Security Working Group - Wednesday May 12 - results

Joseph Reynolds jrey at
Sat May 15 05:02:03 AEST 2021

On 5/12/21 7:25 PM, Andrew Jeffery wrote:
> Hi Joseph,
> It tends to be useful to Cc the developers doing the work. Posting to
> the list without Cc'ing relevant people leaves discovery of your
> discussion to chance, where as adding them on To: or Cc: does two
> things:
> 1. Raises the chance that they'll pay attention to your discussion
> 2. Removes the impression that you're intentionally talking past them
> Please try to engage the relevant people directly in the discussion by
> adding them in To: or Cc.


Good advice, thanks!  This was not my topic.  I was simply recording the 
conversation and did not have a chance to follow up.  I am glad it got 
your attention.  In general, it is hard to know who to contact.  Note 
that I am following up on this item privately through other channels.  
Finally, during the meeting, I encouraged attendees to make comments in 
the relevant gerrit review process.

- Joseph

> On Thu, 13 May 2021, at 03:48, Joseph Reynolds wrote:
>> On 5/11/21 8:59 PM, Joseph Reynolds wrote:
>>> This is a reminder of the OpenBMC Security Working Group meeting
>>> scheduled for this Wednesday May 12 at 10:00am PDT.
>>> We'll discuss the following items on the agenda
>>> <>,
>>> and anything else that comes up:
>> Three items were discussed.  You might want to start with item 3 first
>> to introduce the first two.  Summary:
>> 1. Security impacts of enabling kexec (load and optionally execute new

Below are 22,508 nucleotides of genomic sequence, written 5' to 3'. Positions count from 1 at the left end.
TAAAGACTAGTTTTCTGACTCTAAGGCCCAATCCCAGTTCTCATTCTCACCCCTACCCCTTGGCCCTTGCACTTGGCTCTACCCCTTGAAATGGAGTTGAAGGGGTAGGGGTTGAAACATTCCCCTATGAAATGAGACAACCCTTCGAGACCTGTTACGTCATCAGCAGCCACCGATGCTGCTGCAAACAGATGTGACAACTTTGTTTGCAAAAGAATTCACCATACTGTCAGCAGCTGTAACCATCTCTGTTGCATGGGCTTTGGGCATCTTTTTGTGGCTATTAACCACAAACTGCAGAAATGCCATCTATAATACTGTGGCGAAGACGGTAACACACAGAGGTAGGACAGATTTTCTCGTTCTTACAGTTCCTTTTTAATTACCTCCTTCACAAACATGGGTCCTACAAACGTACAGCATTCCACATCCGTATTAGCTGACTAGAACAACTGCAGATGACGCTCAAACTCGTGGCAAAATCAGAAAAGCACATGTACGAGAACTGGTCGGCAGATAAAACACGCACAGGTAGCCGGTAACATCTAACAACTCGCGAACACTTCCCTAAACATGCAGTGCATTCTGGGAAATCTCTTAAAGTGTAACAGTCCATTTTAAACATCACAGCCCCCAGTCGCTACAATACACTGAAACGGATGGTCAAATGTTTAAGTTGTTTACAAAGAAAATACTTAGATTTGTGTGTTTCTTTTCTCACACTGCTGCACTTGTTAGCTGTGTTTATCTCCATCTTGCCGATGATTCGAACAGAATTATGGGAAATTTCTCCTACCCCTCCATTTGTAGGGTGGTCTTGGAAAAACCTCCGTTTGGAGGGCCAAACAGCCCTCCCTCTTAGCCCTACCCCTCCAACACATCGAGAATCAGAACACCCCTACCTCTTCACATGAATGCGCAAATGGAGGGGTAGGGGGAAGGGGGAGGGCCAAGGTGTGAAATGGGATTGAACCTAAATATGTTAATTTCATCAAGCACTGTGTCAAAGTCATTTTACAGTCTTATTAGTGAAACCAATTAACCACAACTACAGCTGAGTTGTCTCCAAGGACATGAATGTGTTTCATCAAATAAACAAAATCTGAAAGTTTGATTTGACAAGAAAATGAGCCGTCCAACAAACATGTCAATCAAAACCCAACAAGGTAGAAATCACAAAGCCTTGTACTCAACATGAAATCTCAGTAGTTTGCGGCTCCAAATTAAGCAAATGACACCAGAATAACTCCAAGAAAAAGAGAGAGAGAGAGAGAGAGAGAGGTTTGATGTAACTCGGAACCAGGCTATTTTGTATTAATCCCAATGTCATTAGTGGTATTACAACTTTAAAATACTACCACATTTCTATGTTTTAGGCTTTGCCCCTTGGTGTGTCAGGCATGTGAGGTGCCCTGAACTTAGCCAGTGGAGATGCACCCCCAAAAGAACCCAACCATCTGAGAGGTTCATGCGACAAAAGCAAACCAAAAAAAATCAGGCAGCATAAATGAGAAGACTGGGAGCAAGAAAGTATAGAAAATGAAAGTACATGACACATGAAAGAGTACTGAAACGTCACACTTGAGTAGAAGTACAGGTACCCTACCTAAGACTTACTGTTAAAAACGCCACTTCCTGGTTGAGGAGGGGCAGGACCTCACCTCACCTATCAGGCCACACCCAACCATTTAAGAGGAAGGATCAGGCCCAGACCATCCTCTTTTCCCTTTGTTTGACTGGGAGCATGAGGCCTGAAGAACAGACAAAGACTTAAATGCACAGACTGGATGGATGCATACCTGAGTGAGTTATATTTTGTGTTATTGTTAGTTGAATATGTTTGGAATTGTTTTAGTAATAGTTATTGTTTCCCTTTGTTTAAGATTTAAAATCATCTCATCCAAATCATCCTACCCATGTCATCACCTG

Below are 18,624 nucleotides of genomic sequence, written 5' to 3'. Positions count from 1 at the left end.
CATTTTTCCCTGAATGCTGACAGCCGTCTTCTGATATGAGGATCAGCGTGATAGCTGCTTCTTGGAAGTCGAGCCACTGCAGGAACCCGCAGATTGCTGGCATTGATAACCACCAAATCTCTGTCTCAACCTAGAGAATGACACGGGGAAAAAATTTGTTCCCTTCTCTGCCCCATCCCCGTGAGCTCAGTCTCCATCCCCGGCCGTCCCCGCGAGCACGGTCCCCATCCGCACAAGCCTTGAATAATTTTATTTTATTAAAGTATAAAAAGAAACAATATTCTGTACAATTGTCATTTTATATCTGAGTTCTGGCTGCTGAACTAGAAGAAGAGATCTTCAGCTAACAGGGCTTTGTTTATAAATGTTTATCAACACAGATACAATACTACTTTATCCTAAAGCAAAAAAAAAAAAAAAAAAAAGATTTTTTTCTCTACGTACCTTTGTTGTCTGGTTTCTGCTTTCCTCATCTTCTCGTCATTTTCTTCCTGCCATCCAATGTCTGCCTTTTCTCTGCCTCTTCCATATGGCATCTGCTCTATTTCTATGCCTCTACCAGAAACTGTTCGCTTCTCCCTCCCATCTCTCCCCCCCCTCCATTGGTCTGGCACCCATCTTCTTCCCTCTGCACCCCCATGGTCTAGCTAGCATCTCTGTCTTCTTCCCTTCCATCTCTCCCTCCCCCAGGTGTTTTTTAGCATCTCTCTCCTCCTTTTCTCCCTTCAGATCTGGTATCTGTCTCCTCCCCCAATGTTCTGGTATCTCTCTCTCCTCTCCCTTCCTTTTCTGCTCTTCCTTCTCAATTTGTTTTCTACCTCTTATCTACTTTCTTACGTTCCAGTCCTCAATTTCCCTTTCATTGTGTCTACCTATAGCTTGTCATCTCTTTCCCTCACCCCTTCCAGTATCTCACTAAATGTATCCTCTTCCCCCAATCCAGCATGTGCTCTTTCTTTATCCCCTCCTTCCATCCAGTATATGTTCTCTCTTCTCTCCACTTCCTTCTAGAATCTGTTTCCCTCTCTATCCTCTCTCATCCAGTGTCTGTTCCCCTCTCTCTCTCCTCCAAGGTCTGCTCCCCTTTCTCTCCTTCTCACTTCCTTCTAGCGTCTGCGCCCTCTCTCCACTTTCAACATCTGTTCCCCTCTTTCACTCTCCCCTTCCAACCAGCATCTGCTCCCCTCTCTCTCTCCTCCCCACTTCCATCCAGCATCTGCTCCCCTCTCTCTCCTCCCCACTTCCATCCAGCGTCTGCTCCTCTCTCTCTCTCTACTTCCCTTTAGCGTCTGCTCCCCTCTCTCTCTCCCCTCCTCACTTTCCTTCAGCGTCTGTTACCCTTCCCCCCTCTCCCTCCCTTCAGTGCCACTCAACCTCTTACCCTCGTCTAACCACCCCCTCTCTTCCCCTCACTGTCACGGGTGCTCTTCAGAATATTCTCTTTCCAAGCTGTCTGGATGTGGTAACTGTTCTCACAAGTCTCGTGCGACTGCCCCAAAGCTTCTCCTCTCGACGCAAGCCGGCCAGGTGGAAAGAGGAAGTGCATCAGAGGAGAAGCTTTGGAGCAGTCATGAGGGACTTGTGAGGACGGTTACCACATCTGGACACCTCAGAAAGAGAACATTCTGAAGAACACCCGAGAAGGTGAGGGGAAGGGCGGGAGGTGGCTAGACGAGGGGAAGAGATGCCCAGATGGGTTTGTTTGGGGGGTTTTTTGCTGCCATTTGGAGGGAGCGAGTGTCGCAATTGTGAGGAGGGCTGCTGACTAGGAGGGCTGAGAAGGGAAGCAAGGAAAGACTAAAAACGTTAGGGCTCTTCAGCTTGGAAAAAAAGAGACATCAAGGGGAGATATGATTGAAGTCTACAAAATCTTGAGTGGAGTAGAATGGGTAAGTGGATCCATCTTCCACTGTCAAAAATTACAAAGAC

>> kernel) in the BMC's production kernel.  How does this work and play
>> with secure boot and with IMA?
> Have you engaged with OpenBMC's kernel developers? They might be are
> interested in this problem. I'm vaguely aware of some work-in-progress
> patches that allows kexec to load FIT images, which can be signed and
> validated. This would mitigate execution of arbitrary kernels and also
> helps avoid the problem of shipping multiple kernel binaries or
> extracting artefacts from a FIT to pass to kexec.
>> 2. What are the security impacts of having the proc file system file
>> /proc/sysrq-triggerwhich can cause kernel panics which can cause the BMC
>> to terminate processing?
>> 3. In general, how can you (an operator or the BMC's host system)
>> recover a BMC which has become unresponsive, for example, because its
>> kernel processing has failed.  A design introduces using
>> /proc/sysrq-triggertogether with a recovery kernel installed by kexec.
> To be clear, the use of /proc/sysrq-trigger is a temporary hack to
> reboot the BMC in the absence of kexec/kdump. Once those features are
> merged the application implementing this behaviour can invoke kexec
> directly. The slight advantage of /proc/sysrq-trigger is that with or
> without kexec/kdump enabled the BMC will reboot, and if kexec/kdump are
> enabled then it will automatically take advantage of them.
> In the specific case p10bmc platforms the host has access to a GPIO
> tied to the BMC's EXTRST line, so with or without this software feature
> the host can mount denial of service attacks of arbitrary length. This
> hardware design places the BMC and host firmware in the same trust
> domain.
> Andrew

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